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Small nitpick: radix sort has nothing to do with hashing.





A radix sort is a type of hashing, no? You're bucketing the items based on a reduced form projection of them onto some smaller subspace.

I think it's different in that you don't care what the output of a hash is, as long as it's sufficiently unique or whatever. Whereas here the buckets are are intimately tied to the input. It's more of an arithmetic hack I'd say, as it only works on decimal numbers

Radix sort works in any base

Radix sort also works on strings, etc. (anything that can be lexicographically ordered)

I guess it could work well for sets of strings that you know will not go above a certain length? But after that it might become painful, i.e. the algorithm complexity will start depending on the maximum string length

It's the same problem when working with numbers, since you have to assume some maximum number of digits as well. Radix sort essentially treats numbers as zero-padded strings.

When sorting single words consisting only of the letters A-Z, for example, you can think of it as the same thing but with 26 buckets (27 if you pad with spaces instead of As) instead of 10. Or you can think of it as a specific subset of numbers in base 36, if that makes more sense to you.


Well, it just means you actually see the complexity. Normally that is hidden in a strcmp, which is actually O(L) for the Length of the shorter string.

No, the point of radix sort is that you don't have to do comparisons. Radix sort on strings is the same as radix sort on numbers, just with more buckets.

What they mean is that a standard comparative sort can also become very long if the strings are long, because strong compare can take up to the length of the string to return a result

Sorry, I meant decimal as in excluding some rationals e.g. not 1/3.

Radix sort (similar to bucket sort) groups items based on individual digits of the non-hashed values. If you hash the values before, you will end up with the data being sorted according to their hash, but they will appear almost random in their unhashed form.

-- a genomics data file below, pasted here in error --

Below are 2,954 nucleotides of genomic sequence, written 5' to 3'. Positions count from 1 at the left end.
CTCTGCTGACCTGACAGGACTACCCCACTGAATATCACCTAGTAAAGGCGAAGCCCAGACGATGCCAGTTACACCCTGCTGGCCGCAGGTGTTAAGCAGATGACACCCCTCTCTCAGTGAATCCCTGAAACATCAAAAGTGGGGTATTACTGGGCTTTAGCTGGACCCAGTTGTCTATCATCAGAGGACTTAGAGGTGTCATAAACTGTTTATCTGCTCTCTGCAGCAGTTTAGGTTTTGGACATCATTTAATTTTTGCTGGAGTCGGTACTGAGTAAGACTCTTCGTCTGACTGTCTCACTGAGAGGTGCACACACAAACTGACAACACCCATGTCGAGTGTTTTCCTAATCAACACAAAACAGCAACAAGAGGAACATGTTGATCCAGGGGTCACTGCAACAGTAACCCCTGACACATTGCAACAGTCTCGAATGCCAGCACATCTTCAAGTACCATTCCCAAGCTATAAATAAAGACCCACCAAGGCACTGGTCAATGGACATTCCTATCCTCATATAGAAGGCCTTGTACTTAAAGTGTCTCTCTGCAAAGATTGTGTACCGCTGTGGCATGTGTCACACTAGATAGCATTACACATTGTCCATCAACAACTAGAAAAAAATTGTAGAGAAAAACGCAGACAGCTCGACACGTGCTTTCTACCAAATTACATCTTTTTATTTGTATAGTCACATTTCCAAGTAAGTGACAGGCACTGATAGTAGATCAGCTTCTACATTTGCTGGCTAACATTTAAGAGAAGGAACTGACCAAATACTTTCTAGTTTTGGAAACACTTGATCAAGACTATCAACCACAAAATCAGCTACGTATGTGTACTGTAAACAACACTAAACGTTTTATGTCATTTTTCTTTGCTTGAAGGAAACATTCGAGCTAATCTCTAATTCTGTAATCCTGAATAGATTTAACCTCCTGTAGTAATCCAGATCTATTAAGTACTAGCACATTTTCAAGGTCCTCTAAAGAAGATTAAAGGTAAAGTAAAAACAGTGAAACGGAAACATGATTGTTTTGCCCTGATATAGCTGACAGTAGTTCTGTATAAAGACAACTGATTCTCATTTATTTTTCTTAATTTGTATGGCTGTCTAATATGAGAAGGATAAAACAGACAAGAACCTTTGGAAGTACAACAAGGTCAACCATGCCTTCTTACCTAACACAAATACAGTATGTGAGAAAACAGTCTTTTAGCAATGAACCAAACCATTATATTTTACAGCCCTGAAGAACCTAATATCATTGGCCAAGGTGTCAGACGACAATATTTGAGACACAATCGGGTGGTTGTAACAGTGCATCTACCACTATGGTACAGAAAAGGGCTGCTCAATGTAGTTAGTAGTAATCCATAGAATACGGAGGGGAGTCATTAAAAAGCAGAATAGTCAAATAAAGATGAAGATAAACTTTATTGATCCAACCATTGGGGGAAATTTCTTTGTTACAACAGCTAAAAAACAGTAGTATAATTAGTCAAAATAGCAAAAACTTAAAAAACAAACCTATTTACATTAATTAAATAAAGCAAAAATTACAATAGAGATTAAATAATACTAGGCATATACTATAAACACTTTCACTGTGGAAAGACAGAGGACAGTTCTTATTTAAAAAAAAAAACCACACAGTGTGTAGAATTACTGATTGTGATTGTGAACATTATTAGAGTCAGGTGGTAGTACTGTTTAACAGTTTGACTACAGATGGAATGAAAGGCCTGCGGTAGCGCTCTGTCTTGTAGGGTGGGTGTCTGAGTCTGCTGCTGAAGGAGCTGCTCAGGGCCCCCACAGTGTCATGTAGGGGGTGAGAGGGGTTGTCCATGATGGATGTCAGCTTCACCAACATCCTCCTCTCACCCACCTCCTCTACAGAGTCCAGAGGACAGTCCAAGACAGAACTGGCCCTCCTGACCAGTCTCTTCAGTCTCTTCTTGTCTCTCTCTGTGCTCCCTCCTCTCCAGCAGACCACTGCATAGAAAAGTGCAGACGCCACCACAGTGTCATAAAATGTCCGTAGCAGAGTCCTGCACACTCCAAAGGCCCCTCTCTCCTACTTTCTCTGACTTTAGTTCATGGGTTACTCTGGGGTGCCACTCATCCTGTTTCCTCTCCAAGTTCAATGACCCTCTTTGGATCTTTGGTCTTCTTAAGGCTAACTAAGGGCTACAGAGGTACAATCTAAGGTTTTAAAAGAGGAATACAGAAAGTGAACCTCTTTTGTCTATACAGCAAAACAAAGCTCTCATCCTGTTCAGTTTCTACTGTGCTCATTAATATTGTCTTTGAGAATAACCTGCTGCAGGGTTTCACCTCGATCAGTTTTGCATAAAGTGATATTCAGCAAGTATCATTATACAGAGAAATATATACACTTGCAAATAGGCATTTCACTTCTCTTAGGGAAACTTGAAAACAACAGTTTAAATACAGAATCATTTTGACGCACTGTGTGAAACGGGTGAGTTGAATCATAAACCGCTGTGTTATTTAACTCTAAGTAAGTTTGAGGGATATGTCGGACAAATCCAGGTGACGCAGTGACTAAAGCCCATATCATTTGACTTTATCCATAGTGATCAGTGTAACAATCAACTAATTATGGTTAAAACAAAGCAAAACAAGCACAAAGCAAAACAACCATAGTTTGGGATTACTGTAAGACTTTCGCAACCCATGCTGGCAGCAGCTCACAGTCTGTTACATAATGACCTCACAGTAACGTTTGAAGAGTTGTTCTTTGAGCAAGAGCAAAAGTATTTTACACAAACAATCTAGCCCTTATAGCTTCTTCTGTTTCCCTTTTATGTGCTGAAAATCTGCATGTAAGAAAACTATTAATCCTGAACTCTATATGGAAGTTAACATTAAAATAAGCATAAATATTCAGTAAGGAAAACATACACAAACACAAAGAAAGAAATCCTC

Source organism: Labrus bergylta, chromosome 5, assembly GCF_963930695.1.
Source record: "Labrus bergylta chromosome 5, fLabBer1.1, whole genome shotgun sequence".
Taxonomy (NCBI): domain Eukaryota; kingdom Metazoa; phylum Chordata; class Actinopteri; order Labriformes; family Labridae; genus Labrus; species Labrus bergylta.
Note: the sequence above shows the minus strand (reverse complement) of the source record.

A hash function is any function that maps arbitrary data to fixed-size values. A radix is a type of hash. Hashes are not defined as random or required to sort differently than the unhashed values. If you define a hash function that returns the first 32 bits of it’s input, then you have a hash that sorts almost the same as the unhashed values, as long as the first 32 bits are changing frequently, and you also have a hash function that you can call a radix.

I have never heard about hash function in the context of radix sort or anything similar as you describe. Wikipedia says about hash functions, that they "[S]cramble the bits of the key so that the resulting values are uniformly distributed over the key space". I would say that isn't the case for the function in radix sort that is used to 'pick' a digit.

Well, good you were here, now you have heard about radixes as hashes. ;) It's good to see and understand the connections and relationships between these things.

You're right that a radix doesn't scramble the key, but the quote you've picked is a qualified subset of hash functions. That paragraph is attempting to define a practical/good hash function that is used in specific ways. Not all hash functions scramble the bits, and the Wikipedia article is very clear about this if you read the whole thing.

You skipped over two important sentences that came before it, and a whole sub-section on radix hashes after it:

"A hash function is any function that can be used to map data of arbitrary size to fixed-size values." (very first sentence, emphasis mine.)

"In some cases, the key is the datum itself." (Right before the 'scramble' quote)

https://en.wikipedia.org/wiki/Hash_function#Radix_conversion...

String hashing is sometimes similar to radix as well: "Simplistic hash functions may add the first and last n characters of a string along with the length" and I've seen string hashes in production that do only the first n characters and stop. That kind of hashing is frequently useful in small, embedded systems, video games, etc. where you have a limited set of strings and a good idea of how well distributed the keys are.


Nope, if you hash the inputs then you won't be able to order them properly.



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